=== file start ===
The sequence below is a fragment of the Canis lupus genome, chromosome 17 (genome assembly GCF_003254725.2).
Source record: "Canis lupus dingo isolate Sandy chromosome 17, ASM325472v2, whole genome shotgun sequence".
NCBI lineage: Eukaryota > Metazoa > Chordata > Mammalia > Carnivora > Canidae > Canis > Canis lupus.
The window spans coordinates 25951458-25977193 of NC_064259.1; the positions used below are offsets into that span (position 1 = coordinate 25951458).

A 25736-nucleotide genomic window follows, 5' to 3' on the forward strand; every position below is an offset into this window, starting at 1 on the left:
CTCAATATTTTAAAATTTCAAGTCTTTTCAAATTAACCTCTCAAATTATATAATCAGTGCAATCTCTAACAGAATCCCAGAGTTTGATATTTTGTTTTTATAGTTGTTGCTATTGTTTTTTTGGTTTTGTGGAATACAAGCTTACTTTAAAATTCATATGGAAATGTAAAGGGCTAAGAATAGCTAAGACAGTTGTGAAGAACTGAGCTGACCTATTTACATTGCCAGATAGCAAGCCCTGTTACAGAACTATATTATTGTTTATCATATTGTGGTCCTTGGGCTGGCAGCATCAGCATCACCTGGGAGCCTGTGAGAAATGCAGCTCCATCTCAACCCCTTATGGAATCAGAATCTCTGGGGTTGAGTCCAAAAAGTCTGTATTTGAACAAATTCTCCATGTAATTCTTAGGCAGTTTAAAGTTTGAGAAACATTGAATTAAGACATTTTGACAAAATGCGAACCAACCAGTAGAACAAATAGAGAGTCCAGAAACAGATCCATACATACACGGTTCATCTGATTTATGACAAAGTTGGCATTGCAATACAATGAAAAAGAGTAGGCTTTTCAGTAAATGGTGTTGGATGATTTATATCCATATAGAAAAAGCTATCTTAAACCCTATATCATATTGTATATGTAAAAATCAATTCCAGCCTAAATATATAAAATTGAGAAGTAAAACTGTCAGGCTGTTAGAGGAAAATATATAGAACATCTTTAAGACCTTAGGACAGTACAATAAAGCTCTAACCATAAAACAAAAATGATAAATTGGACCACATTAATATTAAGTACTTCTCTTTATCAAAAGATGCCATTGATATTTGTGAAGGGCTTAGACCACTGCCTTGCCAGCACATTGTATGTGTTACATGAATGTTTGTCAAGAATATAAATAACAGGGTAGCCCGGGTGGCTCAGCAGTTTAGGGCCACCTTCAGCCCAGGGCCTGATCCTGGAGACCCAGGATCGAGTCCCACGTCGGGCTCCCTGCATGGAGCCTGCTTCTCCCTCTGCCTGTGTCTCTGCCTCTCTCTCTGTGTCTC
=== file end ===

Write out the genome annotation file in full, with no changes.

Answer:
The sequence below is a fragment of the Canis lupus genome, chromosome 17 (genome assembly GCF_003254725.2).
Source record: "Canis lupus dingo isolate Sandy chromosome 17, ASM325472v2, whole genome shotgun sequence".
NCBI lineage: Eukaryota > Metazoa > Chordata > Mammalia > Carnivora > Canidae > Canis > Canis lupus.
The window spans coordinates 25951458-25977193 of NC_064259.1; the positions used below are offsets into that span (position 1 = coordinate 25951458).

A 25736-nucleotide genomic window follows, 5' to 3' on the forward strand; every position below is an offset into this window, starting at 1 on the left:
CTCAATATTTTAAAATTTCAAGTCTTTTCAAATTAACCTCTCAAATTATATAATCAGTGCAATCTCTAACAGAATCCCAGAGTTTGATATTTTGTTTTTATAGTTGTTGCTATTGTTTTTTTGGTTTTGTGGAATACAAGCTTACTTTAAAATTCATATGGAAATGTAAAGGGCTAAGAATAGCTAAGACAGTTGTGAAGAACTGAGCTGACCTATTTACATTGCCAGATAGCAAGCCCTGTTACAGAACTATATTATTGTTTATCATATTGTGGTCCTTGGGCTGGCAGCATCAGCATCACCTGGGAGCCTGTGAGAAATGCAGCTCCATCTCAACCCCTTATGGAATCAGAATCTCTGGGGTTGAGTCCAAAAAGTCTGTATTTGAACAAATTCTCCATGTAATTCTTAGGCAGTTTAAAGTTTGAGAAACATTGAATTAAGACATTTTGACAAAATGCGAACCAACCAGTAGAACAAATAGAGAGTCCAGAAACAGATCCATACATACACGGTTCATCTGATTTATGACAAAGTTGGCATTGCAATACAATGAAAAAGAGTAGGCTTTTCAGTAAATGGTGTTGGATGATTTATATCCATATAGAAAAAGCTATCTTAAACCCTATATCATATTGTATATGTAAAAATCAATTCCAGCCTAAATATATAAAATTGAGAAGTAAAACTGTCAGGCTGTTAGAGGAAAATATATAGAACATCTTTAAGACCTTAGGACAGTACAATAAAGCTCTAACCATAAAACAAAAATGATAAATTGGACCACATTAATATTAAGTACTTCTCTTTATCAAAAGATGCCATTGATATTTGTGAAGGGCTTAGACCACTGCCTTGCCAGCACATTGTATGTGTTACATGAATGTTTGTCAAGAATATAAATAACAGGGTAGCCCGGGTGGCTCAGCAGTTTAGGGCCACCTTCAGCCCAGGGCCTGATCCTGGAGACCCAGGATCGAGTCCCACGTCGGGCTCCCTGCATGGAGCCTGCTTCTCCCTCTGCCTGTGTCTCTGCCTCTCTCTCTGTGTCTC